Southwest Wisconsin Technical College will offer free tuition to students of their new Artisanal Modern Meat Butchery program thanks to a grant from DATCP. Lectures for the course are offered online while labs will be conducted on campus. Students completing program may enter careers in the meat industry or go on for degrees in meat science or more. For more info visit https://bit.ly/45VQz0
5 die in ag chemical tanker crash
Autopsies have confirmed that five people who died when a chemical tanker overturned in central Illinois last month died from exposure to caustic anhydrous ammonia fumes. Effingham County. The five victims, including two children, suffered severe chemical burns to their entire bodies, as well as their eyes and respiratory systems, Associated Press reported.
Authorities believe the tanker accident occurred when a car tried to pass the truck, which jackknifed, overturned and landed on a trailer hitch near the road, which punched a hole in it.
DES MOINES, IA
New organic rules tighten restrictions on livestock and poultry producers
Livestock and poultry producers will need to comply with more specific standards if they want to label their products as organic under final rules announced by the USDA. The USDA’s new Organic Livestock and Poultry Standards follow years of negotiations with organic groups, farm organizations and livestock and poultry producers. The Organic Trade Association pushed hard for new regulations, saying they’ll promote consumer trust and ensure competing companies abide by the same rules. The rules cover issues including outdoor space requirements, living conditions for animals, maximum density regulations for poultry and how animals are transported for slaughter.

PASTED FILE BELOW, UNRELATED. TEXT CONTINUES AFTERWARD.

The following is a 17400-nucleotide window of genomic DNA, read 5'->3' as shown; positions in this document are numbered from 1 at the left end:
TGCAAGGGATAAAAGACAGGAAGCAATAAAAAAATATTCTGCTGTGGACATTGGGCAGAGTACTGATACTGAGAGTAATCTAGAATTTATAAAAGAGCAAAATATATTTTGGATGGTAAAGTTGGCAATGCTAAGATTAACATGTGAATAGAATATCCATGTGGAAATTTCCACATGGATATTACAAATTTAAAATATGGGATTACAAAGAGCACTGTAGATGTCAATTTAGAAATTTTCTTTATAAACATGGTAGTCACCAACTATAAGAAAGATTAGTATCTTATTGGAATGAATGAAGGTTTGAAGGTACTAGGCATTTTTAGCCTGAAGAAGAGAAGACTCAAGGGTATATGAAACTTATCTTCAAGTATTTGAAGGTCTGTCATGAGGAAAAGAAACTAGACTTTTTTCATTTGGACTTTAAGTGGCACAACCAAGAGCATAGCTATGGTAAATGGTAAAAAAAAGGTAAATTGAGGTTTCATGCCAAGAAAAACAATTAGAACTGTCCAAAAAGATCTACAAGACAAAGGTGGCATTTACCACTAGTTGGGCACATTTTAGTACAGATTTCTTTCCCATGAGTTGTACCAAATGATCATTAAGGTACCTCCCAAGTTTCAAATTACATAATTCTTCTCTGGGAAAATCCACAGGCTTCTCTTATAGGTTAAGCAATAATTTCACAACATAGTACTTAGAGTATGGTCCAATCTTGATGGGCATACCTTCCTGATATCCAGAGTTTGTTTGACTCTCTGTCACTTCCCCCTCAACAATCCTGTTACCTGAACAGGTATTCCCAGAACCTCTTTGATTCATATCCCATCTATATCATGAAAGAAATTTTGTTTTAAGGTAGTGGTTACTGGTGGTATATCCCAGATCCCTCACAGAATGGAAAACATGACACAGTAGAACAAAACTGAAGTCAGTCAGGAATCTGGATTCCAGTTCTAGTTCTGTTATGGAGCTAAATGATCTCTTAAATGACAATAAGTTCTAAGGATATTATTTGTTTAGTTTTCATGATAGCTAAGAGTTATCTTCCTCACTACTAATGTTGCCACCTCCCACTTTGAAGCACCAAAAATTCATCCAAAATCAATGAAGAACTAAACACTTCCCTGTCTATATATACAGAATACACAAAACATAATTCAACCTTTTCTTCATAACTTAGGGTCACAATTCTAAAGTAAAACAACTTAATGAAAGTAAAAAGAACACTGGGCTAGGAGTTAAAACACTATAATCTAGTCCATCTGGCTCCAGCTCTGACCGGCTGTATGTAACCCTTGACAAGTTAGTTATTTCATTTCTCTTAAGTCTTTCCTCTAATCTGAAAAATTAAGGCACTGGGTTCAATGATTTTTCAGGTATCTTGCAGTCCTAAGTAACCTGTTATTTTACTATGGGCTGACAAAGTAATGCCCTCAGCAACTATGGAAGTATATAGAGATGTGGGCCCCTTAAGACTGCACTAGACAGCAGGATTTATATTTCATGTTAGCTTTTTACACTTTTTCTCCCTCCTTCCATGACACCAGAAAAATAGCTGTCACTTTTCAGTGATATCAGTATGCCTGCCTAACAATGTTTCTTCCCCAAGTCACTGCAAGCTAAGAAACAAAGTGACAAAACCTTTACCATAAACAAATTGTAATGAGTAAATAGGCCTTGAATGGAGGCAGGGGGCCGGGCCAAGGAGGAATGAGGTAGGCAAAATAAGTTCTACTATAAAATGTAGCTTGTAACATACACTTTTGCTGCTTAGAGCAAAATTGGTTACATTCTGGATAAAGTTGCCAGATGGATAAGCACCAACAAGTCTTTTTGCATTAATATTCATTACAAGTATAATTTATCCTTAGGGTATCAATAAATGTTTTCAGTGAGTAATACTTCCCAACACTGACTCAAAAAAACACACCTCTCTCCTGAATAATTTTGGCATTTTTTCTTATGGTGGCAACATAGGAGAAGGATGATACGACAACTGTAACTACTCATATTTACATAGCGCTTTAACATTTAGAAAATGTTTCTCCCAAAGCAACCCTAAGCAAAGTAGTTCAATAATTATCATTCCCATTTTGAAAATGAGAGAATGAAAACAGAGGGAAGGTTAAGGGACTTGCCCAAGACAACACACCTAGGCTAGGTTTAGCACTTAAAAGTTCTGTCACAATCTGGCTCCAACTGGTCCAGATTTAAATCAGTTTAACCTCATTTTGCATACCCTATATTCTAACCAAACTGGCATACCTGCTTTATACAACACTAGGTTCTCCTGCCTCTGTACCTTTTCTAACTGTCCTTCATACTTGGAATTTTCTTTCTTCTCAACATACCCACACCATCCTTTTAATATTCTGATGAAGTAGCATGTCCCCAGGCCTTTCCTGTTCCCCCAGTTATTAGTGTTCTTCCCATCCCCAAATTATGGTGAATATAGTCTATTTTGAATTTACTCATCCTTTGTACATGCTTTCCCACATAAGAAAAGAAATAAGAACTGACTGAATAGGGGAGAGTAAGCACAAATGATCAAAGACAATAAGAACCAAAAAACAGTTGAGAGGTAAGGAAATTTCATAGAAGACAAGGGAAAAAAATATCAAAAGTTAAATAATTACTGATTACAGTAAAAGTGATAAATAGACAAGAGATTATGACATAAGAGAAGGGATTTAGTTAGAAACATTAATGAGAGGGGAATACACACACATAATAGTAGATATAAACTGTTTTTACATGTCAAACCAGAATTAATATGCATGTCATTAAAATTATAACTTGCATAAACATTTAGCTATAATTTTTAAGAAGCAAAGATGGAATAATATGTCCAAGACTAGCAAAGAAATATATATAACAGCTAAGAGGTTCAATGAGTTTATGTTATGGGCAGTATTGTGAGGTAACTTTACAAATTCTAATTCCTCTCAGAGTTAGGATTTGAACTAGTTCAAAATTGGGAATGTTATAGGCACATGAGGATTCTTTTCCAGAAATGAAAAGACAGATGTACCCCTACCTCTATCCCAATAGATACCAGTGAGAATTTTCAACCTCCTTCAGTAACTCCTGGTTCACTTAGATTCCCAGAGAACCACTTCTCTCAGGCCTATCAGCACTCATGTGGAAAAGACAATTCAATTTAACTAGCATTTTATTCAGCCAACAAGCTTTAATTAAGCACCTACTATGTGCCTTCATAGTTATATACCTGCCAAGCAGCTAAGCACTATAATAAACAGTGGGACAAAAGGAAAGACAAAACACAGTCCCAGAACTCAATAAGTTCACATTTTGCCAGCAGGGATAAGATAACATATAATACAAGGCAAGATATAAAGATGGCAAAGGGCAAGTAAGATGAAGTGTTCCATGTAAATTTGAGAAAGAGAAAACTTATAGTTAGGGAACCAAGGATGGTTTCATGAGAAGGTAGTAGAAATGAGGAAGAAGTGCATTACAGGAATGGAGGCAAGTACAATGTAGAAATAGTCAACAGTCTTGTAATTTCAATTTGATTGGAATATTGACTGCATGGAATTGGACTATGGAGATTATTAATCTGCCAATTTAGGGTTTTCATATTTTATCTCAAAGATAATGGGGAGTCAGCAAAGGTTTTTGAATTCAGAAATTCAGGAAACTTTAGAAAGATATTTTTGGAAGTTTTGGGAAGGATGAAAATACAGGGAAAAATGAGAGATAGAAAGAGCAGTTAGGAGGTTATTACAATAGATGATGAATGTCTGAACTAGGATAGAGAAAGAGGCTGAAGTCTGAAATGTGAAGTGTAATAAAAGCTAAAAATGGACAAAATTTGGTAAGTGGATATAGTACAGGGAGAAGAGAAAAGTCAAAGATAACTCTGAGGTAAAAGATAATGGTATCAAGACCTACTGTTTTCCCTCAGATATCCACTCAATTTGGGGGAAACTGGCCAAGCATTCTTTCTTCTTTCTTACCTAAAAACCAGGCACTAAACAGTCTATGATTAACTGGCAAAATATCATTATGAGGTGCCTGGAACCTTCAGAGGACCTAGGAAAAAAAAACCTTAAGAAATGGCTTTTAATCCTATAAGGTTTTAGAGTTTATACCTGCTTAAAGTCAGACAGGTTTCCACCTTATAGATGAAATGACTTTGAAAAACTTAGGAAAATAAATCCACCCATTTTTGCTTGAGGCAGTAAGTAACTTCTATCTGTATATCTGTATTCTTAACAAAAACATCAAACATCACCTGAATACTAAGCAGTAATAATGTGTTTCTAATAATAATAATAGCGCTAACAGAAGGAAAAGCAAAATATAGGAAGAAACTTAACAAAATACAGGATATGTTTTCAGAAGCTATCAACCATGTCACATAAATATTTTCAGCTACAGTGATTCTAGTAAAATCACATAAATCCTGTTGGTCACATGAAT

LOS ANGELES, CA
Birds nesting in ag lands more vulnerable to extreme heat
Birds nesting in agricultural settings were significantly less likely to successfully raise their young during extreme heat events than birds nesting in forests under the same weather conditions, a new study finds. A study published in the journal Science examined a database of decades of bird nesting attempts observed by citizen scientists.
The study suggests that if farmers purposefully left just a little more natural space around farms with a few trees or native plants — not necessarily changing everything about their operations — birds could better coexist with humans, researchers said.